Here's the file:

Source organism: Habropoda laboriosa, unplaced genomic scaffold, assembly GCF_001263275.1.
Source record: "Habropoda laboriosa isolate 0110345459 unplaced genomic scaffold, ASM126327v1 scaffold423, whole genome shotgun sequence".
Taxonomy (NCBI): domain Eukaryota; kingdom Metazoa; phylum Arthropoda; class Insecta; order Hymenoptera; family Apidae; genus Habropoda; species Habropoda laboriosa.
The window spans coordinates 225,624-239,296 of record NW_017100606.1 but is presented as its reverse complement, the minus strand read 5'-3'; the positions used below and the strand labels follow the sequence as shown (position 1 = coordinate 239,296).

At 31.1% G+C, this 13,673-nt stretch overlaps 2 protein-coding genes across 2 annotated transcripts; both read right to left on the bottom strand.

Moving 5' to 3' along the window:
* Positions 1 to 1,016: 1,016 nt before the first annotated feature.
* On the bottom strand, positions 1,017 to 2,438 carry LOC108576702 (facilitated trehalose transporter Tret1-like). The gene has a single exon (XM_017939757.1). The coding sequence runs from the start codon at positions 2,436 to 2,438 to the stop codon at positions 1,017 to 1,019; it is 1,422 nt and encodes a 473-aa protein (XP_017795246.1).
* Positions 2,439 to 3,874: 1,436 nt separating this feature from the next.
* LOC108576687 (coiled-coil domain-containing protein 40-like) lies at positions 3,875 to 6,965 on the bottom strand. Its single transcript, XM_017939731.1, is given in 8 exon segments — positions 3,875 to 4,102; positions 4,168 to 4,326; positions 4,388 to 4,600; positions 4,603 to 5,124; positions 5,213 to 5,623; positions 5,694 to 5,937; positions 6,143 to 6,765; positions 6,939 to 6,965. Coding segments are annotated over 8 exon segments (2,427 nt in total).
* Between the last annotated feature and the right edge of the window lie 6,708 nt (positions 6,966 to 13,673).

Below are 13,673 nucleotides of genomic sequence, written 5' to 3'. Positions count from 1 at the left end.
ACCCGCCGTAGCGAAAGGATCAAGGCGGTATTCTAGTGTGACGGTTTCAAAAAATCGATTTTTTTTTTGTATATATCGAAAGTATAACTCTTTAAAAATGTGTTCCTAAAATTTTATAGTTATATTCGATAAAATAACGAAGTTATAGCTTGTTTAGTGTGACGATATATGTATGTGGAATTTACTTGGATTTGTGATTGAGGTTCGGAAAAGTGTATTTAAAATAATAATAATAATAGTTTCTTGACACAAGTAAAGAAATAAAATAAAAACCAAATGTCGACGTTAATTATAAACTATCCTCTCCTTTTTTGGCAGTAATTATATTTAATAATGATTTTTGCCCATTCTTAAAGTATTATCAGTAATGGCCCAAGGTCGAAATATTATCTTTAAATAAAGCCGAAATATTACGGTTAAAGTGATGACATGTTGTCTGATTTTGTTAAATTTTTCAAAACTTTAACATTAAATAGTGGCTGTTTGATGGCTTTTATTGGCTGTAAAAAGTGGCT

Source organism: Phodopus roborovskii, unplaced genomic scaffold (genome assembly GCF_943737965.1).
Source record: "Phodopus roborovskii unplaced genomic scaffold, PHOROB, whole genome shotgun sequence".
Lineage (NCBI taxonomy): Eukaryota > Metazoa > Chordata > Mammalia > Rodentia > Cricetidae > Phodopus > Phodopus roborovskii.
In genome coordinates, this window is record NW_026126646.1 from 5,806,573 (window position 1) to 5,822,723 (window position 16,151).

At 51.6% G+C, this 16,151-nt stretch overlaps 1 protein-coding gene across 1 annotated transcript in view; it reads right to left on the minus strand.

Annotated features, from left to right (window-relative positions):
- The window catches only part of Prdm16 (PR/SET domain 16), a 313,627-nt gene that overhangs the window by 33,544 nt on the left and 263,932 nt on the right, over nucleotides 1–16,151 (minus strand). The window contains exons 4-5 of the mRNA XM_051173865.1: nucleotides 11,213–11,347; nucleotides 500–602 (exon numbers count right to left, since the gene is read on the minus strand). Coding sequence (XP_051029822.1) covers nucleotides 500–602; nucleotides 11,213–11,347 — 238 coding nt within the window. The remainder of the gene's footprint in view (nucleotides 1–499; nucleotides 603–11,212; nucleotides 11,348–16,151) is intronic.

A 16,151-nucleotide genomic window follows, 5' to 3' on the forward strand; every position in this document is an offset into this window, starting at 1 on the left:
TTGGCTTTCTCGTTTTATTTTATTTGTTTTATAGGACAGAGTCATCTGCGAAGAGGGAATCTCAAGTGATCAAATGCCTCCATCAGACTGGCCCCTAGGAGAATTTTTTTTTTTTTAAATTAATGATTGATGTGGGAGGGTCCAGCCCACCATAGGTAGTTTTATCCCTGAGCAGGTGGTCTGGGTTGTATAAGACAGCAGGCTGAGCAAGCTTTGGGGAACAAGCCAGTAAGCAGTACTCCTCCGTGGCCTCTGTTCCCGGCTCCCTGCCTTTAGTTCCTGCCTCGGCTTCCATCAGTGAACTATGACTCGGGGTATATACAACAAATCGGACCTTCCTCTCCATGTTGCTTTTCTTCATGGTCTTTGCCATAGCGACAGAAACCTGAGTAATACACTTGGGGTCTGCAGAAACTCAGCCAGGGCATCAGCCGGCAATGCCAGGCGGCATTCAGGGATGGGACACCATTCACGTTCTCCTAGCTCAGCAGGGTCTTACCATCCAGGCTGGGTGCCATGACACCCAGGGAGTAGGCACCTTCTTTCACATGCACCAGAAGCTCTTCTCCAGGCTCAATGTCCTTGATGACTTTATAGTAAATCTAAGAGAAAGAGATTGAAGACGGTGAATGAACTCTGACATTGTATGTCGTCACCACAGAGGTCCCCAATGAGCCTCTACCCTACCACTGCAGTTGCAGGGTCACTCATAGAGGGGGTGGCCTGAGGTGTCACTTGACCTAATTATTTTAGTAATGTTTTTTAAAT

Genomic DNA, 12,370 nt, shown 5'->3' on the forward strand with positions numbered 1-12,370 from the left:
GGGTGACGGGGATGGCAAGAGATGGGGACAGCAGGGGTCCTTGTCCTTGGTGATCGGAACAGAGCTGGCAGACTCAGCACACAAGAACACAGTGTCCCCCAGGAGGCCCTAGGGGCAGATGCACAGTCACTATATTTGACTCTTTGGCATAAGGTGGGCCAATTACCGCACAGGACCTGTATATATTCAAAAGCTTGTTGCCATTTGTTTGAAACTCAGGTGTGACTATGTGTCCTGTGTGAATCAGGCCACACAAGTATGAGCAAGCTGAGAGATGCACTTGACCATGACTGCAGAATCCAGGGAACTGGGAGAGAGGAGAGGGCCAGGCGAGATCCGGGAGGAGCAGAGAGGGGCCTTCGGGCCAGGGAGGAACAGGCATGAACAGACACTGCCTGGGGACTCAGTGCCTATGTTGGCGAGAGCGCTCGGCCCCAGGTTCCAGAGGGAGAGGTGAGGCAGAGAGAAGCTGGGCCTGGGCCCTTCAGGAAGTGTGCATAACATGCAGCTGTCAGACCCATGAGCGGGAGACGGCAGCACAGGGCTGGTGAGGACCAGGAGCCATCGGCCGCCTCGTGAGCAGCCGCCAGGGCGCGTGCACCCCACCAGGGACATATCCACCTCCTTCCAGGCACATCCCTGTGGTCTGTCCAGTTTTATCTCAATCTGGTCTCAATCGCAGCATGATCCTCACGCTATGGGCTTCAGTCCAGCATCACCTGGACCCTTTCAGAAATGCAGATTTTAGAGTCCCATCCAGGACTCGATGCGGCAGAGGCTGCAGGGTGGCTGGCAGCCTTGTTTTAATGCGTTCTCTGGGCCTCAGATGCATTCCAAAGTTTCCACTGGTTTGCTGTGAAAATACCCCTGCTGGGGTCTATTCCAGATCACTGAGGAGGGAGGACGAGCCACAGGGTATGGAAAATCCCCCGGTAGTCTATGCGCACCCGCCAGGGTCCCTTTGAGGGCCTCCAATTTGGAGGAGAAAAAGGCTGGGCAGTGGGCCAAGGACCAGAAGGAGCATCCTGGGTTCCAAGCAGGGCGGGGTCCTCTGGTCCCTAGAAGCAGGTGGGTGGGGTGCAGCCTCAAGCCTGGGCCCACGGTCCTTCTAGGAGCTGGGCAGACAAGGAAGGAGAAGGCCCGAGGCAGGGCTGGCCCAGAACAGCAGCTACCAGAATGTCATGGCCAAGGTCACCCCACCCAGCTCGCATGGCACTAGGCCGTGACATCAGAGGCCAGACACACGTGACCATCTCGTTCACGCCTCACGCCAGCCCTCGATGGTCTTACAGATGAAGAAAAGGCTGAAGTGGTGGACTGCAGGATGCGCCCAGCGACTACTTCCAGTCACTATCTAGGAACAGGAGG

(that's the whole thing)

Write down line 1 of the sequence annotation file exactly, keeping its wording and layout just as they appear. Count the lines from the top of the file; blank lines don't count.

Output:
Source organism: Habropoda laboriosa, unplaced genomic scaffold, assembly GCF_001263275.1.